United States District Court, D. Nevada
PHILIP M. PRO, District Judge.
Before the court for a decision on the merits is an application for a writ of habeas corpus filed by Jamaar Jerome Williams, a Nevada prisoner. ECF No. 36.
I. FACTUAL AND PROCEDURAL HISTORY
This case arises from incidents occurring on November 7 and 8, 2000, in a trailer park located in Clark County, Nevada. Based on evidence presented at trial, petitioner Williams shot and killed Reggie Ezell and shot at Darin Archie (missing him); then, the next day, he shot James Polito and Ricky Policastro, both of whom survived. Pursuant to jury verdicts, Williams was convicted of one count of murder with the use of a deadly weapon, three counts of attempted murder with the use of a deadly weapon, and one count of conspiracy to commit murder.
The state district court entered its judgment of conviction on April 30, 2002. Williams appealed, and the Nevada Supreme Court affirmed on October 16, 2003. On November 19, 2004, Williams filed a state habeas corpus petition, which was denied by the state district court on March 4, 2005. Williams appealed, and the Nevada Supreme Court affirmed on June 1, 2005.
This court received Williams's federal habeas petition on July 20, 2005. On January 16, 2007, the court appointed counsel for Williams and permitted him to file an amended petition. A second amended petition was filed on September 21, 2007. On May 24, 2009, the court stayed proceedings to allow Williams to exhaust state court remedies for unexhausted claims in his petition.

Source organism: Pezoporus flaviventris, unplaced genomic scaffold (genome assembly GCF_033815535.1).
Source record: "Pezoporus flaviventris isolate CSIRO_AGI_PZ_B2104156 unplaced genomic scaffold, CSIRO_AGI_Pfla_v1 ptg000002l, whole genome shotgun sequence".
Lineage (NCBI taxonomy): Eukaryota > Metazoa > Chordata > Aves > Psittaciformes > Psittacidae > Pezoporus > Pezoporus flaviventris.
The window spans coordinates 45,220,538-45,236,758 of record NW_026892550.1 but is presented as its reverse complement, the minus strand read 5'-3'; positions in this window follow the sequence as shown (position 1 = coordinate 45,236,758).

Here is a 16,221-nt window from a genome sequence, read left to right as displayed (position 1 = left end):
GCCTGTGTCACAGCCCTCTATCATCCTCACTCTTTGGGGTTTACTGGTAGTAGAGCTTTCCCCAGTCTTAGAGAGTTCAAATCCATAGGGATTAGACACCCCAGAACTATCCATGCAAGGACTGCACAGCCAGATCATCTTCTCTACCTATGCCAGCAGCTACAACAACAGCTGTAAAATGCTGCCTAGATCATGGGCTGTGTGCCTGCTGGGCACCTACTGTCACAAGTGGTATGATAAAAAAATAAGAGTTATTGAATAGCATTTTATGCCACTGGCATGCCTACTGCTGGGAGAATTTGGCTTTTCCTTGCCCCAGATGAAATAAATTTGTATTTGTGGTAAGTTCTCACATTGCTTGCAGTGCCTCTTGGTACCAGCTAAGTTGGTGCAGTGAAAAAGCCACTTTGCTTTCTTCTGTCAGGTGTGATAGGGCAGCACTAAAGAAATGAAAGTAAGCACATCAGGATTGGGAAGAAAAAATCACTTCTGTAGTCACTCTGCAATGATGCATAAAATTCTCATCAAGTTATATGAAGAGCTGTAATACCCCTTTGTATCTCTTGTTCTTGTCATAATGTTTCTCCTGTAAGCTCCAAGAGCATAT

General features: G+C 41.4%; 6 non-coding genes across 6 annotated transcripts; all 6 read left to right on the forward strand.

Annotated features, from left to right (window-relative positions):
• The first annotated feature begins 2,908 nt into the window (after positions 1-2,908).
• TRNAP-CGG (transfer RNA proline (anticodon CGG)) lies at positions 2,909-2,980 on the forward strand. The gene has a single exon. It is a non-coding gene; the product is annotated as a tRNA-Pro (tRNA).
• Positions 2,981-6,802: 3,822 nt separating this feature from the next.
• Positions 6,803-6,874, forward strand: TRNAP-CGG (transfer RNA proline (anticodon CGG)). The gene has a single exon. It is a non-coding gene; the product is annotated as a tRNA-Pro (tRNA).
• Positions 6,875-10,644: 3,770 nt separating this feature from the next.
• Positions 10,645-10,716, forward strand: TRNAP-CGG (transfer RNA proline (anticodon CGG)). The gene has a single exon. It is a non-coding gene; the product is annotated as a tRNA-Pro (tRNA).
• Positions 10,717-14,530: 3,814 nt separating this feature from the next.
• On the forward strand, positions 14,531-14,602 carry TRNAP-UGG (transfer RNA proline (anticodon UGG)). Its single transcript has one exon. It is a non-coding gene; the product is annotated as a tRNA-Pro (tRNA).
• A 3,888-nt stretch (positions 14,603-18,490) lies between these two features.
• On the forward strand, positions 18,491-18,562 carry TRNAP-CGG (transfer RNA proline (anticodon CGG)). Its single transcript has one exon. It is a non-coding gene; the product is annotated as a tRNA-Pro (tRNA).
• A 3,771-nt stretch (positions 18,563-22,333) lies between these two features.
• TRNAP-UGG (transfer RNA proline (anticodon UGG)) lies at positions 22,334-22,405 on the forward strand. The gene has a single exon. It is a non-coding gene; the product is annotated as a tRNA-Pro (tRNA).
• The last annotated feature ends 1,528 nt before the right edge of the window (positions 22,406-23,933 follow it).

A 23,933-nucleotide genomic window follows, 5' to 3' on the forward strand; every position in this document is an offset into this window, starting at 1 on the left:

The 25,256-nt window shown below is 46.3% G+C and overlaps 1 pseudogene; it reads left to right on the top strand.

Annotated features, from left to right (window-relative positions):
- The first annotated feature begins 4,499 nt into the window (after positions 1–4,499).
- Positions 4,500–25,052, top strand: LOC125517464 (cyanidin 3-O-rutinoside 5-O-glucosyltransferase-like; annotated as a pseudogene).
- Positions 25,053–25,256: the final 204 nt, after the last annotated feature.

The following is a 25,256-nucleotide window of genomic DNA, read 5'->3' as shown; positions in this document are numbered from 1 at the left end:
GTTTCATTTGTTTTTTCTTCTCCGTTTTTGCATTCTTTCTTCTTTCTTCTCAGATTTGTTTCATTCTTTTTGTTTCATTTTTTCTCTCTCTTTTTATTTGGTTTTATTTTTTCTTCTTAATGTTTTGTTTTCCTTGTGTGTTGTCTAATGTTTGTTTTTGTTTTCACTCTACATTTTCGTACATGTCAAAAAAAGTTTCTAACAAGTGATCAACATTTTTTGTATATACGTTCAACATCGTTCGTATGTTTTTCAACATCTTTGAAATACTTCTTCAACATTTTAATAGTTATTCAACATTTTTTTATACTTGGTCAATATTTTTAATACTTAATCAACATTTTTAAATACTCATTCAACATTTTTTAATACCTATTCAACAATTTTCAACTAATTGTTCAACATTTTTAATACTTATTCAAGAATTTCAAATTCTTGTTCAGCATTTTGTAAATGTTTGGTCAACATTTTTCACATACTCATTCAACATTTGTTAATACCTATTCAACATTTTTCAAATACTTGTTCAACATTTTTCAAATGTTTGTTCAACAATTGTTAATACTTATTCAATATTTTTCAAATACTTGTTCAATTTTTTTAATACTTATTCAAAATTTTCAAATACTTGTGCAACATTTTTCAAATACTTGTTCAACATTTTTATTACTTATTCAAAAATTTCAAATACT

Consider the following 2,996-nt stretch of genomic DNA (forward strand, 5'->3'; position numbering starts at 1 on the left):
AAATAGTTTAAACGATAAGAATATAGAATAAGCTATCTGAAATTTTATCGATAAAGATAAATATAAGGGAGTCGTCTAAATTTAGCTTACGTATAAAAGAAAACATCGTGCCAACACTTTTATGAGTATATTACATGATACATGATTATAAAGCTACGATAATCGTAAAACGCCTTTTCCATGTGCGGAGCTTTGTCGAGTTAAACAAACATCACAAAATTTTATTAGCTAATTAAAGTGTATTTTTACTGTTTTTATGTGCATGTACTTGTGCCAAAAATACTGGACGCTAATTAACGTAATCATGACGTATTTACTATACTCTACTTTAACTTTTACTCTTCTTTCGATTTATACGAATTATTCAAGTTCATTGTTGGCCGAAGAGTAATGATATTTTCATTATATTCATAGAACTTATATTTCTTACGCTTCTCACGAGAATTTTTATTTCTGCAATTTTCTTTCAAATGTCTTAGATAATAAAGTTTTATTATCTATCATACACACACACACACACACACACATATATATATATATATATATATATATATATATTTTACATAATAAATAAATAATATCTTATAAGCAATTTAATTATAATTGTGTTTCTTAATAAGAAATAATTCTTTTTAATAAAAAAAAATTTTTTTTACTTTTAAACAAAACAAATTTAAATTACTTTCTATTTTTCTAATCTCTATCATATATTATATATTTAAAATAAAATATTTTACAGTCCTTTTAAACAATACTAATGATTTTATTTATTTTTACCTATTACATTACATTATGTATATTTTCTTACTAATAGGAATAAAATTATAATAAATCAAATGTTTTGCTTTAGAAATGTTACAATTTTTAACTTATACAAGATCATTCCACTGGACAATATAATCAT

On June 23, 2009, Williams initiated his second state post-conviction proceeding. After an evidentiary hearing on March 19, 2010, the state district court entered an order on June 1, 2010, denying Williams's petition on procedural grounds. Williams appealed. On May 9, 2011, the Nevada Supreme Court affirmed the lower court's decision.
On July 25, 2011, this court re-opened the proceedings herein. Pursuant to a motion to dismiss, this court concluded that Ground Two and Ground Three (a, b, and c) are barred by the doctrine of procedural default. Ground One and Ground Three(d) remain before the court for disposition on the merits.
II. STANDARDS OF REVIEW
This action is governed by the Antiterrorism and Effective Death Penalty Act (AEDPA). 28 U.S.C. § 2254(d) sets forth the standard of review under AEDPA:
28 U.S.C. § 2254(d) sets forth the standard of review under AEDPA:
An application for a writ of habeas corpus on behalf of a person in custody pursuant to the judgment of a State court shall not be granted with respect to any claim that was adjudicated on the merits in State court proceedings unless the adjudication of the claim -
(1) resulted in a decision that was contrary to, or involved an unreasonable application of, clearly established Federal law, as determined by the Supreme Court of the United States; or
(2) resulted in a decision that was based on an unreasonable determination of the facts in light of the evidence ...